Autism's False Prophets on the ScienceBlogs Book Club

“A couple of bloggers praised [Autism’s False Prophets] for its tone, that I never appeared to get angry at the false prophets described in the book. The reason for that is that I’m not the father of a child with autism. If I were, I would have been quite angry. Angry because I think that the anti-vaccine forces have taken the autism story hostage. And angry that because of their influence, the media almost never carries stories about the real cause or causes of autism. In the July 11, 2008 issue of SCIENCE, Jim Sutcliffe summarizes the functions of the 30 or so genes that have now been associated with autism. A pattern is clearly emerging. Those genes code for proteins that involve the neurological synapse or proteins that are important in endocytoplasmic trafficking in neuronal cells. These kinds of studies might well lead to therapies that could modify the disorder. But you never hear about them. Never. Rather, we hear about how Jenny McCarthy treats autism by focusing on the gut—anti-fungals, elimination diets, etc. The media is perfectly willing to mislead parents for ratings. Shameful.”—Paul Offit, from the ScienceBlogs Book Club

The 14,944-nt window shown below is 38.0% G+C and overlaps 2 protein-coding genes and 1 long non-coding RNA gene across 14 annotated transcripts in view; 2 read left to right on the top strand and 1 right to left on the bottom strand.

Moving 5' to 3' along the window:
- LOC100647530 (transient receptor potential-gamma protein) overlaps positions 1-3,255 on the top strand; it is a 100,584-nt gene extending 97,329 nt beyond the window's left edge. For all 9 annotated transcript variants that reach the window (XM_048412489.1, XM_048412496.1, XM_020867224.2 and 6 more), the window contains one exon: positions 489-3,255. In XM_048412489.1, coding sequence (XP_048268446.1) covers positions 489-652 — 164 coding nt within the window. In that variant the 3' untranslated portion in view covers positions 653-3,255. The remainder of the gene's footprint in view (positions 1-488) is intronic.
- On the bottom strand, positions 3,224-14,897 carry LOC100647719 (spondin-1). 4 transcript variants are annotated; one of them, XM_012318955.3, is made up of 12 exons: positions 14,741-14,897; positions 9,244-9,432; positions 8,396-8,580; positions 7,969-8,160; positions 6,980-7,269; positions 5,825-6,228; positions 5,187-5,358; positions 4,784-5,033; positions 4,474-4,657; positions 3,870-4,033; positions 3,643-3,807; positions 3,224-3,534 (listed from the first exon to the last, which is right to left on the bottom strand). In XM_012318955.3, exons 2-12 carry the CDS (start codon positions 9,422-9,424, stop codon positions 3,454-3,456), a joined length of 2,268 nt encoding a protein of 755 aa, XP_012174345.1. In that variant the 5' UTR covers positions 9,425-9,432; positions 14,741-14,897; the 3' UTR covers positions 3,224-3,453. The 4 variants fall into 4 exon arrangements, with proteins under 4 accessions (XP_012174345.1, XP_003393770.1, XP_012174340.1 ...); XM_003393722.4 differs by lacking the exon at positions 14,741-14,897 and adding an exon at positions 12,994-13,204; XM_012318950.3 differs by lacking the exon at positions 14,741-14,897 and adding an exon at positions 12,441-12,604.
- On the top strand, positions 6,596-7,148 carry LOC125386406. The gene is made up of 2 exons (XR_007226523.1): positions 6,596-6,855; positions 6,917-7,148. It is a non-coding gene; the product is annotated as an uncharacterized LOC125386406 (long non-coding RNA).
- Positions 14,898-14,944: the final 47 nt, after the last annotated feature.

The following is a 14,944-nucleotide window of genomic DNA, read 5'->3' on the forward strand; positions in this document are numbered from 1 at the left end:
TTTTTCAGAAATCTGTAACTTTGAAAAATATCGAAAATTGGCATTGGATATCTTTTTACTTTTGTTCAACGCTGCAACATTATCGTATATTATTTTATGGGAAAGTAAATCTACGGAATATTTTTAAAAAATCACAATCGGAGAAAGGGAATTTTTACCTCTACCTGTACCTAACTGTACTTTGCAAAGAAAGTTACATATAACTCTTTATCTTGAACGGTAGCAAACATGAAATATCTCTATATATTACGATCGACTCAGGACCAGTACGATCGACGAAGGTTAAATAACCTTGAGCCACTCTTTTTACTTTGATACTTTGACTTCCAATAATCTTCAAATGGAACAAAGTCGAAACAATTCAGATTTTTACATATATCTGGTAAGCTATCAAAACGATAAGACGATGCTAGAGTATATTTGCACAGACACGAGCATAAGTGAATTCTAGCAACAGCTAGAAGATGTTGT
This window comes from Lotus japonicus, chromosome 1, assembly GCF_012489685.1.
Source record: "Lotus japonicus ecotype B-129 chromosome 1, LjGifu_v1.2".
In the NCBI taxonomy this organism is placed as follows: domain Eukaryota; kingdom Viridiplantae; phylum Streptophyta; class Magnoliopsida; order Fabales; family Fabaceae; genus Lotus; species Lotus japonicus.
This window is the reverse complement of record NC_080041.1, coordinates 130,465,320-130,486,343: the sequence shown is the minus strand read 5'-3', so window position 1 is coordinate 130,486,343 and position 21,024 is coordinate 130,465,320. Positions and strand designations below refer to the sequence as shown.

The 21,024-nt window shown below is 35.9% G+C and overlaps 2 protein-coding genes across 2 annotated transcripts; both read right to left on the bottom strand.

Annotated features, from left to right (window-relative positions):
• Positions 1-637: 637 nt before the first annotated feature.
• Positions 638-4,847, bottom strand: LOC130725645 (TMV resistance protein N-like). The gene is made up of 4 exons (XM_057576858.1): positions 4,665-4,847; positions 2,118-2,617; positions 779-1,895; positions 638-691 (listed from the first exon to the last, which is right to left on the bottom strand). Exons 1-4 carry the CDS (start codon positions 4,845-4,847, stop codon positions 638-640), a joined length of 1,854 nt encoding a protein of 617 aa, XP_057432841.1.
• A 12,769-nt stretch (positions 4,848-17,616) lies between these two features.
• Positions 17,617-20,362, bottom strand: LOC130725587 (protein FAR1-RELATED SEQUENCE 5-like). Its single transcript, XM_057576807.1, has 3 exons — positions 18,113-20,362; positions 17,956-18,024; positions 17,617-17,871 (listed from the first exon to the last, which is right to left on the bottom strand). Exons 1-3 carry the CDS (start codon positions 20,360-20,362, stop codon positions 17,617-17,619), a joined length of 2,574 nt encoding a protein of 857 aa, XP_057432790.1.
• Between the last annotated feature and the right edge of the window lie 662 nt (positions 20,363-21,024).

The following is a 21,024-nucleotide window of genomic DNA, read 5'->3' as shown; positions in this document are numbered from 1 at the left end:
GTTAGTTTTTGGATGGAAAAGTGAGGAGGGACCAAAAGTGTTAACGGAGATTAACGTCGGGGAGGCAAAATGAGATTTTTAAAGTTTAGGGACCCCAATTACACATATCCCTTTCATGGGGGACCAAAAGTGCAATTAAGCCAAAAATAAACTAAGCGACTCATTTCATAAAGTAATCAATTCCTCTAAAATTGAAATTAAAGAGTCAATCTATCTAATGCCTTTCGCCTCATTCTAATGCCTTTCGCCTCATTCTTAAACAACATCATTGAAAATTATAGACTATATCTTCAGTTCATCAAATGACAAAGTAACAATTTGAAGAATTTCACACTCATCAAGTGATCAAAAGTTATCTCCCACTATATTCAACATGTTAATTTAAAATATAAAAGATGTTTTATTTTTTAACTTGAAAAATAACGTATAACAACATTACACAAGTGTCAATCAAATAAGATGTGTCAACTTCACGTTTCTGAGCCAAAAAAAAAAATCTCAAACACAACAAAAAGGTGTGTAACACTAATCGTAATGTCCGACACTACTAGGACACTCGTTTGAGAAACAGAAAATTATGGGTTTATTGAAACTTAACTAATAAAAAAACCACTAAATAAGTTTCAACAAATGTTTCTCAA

The ScienceBlogs Book Club has begun its much-anticipated discussion of Paul Offit’s Autism’s False Prophets: Bad Science, Risky Medicine, and the Search for a Cure

Posts to club include Paul Offit’s introductory remarks as well as his responses to the many questions he received after the initial posts. Other participants include Kev Leitch, who also blogs on the very good LeftBrain/RightBrain site; Kristina Chew, a mother of an autistic child who blogs about autism at AutismVox; and Orac whose blog Respectful Insolence has been an important voice in the debate about the supposed linke between autism and vaccines.

The posts and the many subsequent responses from readers reflect the valiant attempts to provide a careful, scientific approach to the issue and the concerns many people have that the vaccine controversy is a distraction from developing proper treatments and care for children with autism. Unfortunately, the comments also reveal  ugly tone this debate sometimes takes.

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